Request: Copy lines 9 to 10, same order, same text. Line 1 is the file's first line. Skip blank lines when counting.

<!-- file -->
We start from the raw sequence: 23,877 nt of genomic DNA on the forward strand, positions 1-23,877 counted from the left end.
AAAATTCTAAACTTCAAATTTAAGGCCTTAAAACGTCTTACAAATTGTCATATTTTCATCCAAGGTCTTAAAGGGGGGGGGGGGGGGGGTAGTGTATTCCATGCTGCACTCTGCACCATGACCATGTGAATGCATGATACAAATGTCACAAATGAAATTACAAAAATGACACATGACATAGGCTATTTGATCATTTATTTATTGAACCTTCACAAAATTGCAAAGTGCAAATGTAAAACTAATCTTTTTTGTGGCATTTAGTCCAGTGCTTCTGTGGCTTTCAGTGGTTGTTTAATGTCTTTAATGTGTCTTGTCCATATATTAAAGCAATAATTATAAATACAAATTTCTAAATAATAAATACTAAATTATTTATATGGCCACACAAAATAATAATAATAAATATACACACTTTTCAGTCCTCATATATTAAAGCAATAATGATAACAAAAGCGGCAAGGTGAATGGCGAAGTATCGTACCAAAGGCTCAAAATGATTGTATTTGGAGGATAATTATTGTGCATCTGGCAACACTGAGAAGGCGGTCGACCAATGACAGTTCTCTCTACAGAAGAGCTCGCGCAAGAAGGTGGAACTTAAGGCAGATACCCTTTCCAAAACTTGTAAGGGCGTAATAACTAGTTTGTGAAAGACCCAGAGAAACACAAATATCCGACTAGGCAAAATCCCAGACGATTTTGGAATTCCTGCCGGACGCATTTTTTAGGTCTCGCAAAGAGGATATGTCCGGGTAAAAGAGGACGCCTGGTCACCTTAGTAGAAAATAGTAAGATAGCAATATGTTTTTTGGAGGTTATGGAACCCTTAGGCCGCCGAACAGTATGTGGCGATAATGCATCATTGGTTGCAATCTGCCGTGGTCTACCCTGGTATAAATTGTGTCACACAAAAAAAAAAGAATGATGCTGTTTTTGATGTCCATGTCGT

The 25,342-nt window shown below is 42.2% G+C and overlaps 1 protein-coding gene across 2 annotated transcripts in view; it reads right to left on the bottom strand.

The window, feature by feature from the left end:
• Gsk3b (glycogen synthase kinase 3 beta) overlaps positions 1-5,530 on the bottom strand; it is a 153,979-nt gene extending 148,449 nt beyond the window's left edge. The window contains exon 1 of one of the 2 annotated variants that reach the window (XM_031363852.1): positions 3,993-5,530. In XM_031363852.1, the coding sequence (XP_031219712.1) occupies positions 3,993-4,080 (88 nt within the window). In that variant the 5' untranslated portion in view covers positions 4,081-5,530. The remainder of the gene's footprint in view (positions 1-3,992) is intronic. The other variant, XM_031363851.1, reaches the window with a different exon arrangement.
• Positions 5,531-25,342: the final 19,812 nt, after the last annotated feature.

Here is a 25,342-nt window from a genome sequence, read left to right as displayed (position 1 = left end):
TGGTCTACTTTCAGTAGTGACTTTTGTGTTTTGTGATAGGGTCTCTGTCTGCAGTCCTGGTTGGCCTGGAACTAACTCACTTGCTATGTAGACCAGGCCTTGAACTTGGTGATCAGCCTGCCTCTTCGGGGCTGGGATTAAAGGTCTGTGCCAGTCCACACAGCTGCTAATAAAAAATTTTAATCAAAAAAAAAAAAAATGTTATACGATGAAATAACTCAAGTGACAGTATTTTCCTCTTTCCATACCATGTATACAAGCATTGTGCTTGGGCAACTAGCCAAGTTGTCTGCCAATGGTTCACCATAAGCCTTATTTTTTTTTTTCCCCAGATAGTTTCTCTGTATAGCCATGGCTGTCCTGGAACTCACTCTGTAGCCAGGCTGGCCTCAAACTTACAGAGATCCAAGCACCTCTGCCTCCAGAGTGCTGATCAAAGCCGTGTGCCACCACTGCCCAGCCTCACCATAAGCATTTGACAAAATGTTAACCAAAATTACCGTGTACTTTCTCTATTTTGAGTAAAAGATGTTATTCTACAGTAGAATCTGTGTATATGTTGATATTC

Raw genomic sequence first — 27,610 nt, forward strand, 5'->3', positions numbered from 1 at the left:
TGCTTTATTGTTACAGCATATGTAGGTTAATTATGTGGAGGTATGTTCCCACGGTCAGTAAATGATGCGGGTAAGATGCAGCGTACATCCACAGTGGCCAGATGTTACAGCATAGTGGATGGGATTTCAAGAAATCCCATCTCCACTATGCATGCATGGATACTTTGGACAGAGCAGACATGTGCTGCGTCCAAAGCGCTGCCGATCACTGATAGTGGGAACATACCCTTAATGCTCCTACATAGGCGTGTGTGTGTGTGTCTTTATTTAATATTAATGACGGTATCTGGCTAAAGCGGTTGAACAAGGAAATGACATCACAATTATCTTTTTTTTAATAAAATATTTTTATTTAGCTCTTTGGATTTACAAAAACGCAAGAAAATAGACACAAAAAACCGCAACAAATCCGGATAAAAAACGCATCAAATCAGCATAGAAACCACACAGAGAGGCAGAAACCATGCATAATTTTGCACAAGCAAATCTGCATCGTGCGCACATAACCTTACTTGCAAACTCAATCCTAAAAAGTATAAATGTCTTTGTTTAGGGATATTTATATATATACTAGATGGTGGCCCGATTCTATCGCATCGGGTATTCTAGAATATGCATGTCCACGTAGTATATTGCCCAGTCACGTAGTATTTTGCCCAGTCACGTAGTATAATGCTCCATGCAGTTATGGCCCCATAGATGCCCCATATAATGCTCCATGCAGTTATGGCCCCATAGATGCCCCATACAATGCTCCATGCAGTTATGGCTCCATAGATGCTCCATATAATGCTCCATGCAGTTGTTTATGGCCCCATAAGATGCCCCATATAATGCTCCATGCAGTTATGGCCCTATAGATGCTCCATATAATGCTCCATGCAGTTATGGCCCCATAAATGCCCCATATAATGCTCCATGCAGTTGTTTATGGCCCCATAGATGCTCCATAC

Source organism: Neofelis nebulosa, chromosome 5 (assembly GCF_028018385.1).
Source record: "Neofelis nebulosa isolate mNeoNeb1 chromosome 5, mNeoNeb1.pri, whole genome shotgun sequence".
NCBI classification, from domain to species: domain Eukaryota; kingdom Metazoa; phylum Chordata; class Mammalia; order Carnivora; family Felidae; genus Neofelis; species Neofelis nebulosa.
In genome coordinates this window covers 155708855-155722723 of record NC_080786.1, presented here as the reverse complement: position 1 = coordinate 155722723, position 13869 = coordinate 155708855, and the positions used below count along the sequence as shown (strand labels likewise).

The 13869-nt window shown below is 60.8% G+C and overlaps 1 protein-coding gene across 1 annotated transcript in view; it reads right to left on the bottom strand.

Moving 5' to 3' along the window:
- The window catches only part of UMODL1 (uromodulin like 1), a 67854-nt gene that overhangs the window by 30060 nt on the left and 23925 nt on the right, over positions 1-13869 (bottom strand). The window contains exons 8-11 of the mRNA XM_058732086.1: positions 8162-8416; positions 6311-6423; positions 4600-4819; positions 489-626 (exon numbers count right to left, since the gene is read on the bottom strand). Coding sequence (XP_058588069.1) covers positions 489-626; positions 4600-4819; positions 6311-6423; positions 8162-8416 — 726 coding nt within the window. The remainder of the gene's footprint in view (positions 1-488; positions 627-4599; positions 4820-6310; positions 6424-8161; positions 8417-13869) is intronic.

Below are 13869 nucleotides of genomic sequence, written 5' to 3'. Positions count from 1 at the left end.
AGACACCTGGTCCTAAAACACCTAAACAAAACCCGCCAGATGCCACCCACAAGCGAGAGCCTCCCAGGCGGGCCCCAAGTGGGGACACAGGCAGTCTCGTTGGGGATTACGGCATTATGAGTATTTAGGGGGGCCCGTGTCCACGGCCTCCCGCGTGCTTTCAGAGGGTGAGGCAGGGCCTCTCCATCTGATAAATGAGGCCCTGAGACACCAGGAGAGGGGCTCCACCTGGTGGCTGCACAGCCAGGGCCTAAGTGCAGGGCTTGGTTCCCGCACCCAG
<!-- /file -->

Raw genomic sequence first — 27,610 nt, forward strand, 5'->3', positions numbered from 1 at the left:
TGCTTTATTGTTACAGCATATGTAGGTTAATTATGTGGAGGTATGTTCCCACGGTCAGTAAATGATGCGGGTAAGATGCAGCGTACATCCACAGTGGCCAGATGTTACAGCATAGTGGATGGGATTTCAAGAAATCCCATCTCCACTATGCATGCATGGATACTTTGGACAGAGCAGACATGTGCTGCGTCCAAAGCGCTGCCGATCACTGATAGTGGGAACATACCCTTAATGCTCCTACATAGGCGTGTGTGTGTGTGTCTTTATTTAATATTAATGACGGTATCTGGCTAAAGCGGTTGAACAAGGAAATGACATCACAATTATCTTTTTTTTAATAAAATATTTTTATTTAGCTCTTTGGATTTACAAAAACGCAAGAAAATAGACACAAAAAACCGCAACAAATCCGGATAAAAAACGCATCAAATCAGCATAGAAACCACACAGAGAGGCAGAAACCATGCATAATTTTGCACAAGCAAATCTGCATCGTGCGCACATAACCTTACTTGCAAACTCAATCCTAAAAAGTATAAATGTCTTTGTTTAGGGATATTTATATATATACTAGATGGTGGCCCGATTCTATCGCATCGGGTATTCTAGAATATGCATGTCCACGTAGTATATTGCCCAGTCACGTAGTATTTTGCCCAGTCACGTAGTATAATGCTCCATGCAGTTATGGCCCCATAGATGCCCCATATAATGCTCCATGCAGTTATGGCCCCATAGATGCCCCATACAATGCTCCATGCAGTTATGGCTCCATAGATGCTCCATATAATGCTCCATGCAGTTGTTTATGGCCCCATAAGATGCCCCATATAATGCTCCATGCAGTTATGGCCCTATAGATGCTCCATATAATGCTCCATGCAGTTATGGCCCCATAAATGCCCCATATAATGCTCCATGCAGTTGTTTATGGCCCCATAGATGCTCCATAC